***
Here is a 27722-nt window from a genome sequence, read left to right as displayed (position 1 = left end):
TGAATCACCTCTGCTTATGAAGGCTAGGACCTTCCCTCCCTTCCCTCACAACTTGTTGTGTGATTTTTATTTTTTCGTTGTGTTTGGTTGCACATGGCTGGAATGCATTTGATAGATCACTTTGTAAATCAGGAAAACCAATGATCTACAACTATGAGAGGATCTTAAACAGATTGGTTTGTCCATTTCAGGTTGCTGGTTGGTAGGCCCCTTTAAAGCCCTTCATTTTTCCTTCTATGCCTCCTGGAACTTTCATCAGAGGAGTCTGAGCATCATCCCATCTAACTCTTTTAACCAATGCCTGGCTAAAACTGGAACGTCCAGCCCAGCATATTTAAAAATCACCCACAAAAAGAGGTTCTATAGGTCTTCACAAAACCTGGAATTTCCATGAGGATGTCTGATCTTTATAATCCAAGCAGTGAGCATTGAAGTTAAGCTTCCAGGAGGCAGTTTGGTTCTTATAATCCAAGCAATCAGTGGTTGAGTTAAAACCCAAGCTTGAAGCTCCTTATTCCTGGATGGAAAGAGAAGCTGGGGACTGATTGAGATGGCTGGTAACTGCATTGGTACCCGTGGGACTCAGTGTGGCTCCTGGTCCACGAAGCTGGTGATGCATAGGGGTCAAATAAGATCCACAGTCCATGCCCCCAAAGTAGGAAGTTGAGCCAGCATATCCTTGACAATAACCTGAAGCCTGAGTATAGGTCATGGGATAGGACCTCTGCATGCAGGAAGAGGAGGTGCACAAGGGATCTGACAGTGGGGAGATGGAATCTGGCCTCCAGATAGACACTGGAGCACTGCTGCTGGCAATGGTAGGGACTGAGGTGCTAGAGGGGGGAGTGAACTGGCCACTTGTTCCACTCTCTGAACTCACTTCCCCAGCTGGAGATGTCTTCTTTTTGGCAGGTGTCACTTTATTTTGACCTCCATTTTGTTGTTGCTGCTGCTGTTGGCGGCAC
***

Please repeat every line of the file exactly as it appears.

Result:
Here is a 27722-nt window from a genome sequence, read left to right as displayed (position 1 = left end):
TGAATCACCTCTGCTTATGAAGGCTAGGACCTTCCCTCCCTTCCCTCACAACTTGTTGTGTGATTTTTATTTTTTCGTTGTGTTTGGTTGCACATGGCTGGAATGCATTTGATAGATCACTTTGTAAATCAGGAAAACCAATGATCTACAACTATGAGAGGATCTTAAACAGATTGGTTTGTCCATTTCAGGTTGCTGGTTGGTAGGCCCCTTTAAAGCCCTTCATTTTTCCTTCTATGCCTCCTGGAACTTTCATCAGAGGAGTCTGAGCATCATCCCATCTAACTCTTTTAACCAATGCCTGGCTAAAACTGGAACGTCCAGCCCAGCATATTTAAAAATCACCCACAAAAAGAGGTTCTATAGGTCTTCACAAAACCTGGAATTTCCATGAGGATGTCTGATCTTTATAATCCAAGCAGTGAGCATTGAAGTTAAGCTTCCAGGAGGCAGTTTGGTTCTTATAATCCAAGCAATCAGTGGTTGAGTTAAAACCCAAGCTTGAAGCTCCTTATTCCTGGATGGAAAGAGAAGCTGGGGACTGATTGAGATGGCTGGTAACTGCATTGGTACCCGTGGGACTCAGTGTGGCTCCTGGTCCACGAAGCTGGTGATGCATAGGGGTCAAATAAGATCCACAGTCCATGCCCCCAAAGTAGGAAGTTGAGCCAGCATATCCTTGACAATAACCTGAAGCCTGAGTATAGGTCATGGGATAGGACCTCTGCATGCAGGAAGAGGAGGTGCACAAGGGATCTGACAGTGGGGAGATGGAATCTGGCCTCCAGATAGACACTGGAGCACTGCTGCTGGCAATGGTAGGGACTGAGGTGCTAGAGGGGGGAGTGAACTGGCCACTTGTTCCACTCTCTGAACTCACTTCCCCAGCTGGAGATGTCTTCTTTTTGGCAGGTGTCACTTTATTTTGACCTCCATTTTGTTGTTGCTGCTGCTGTTGGCGGCAC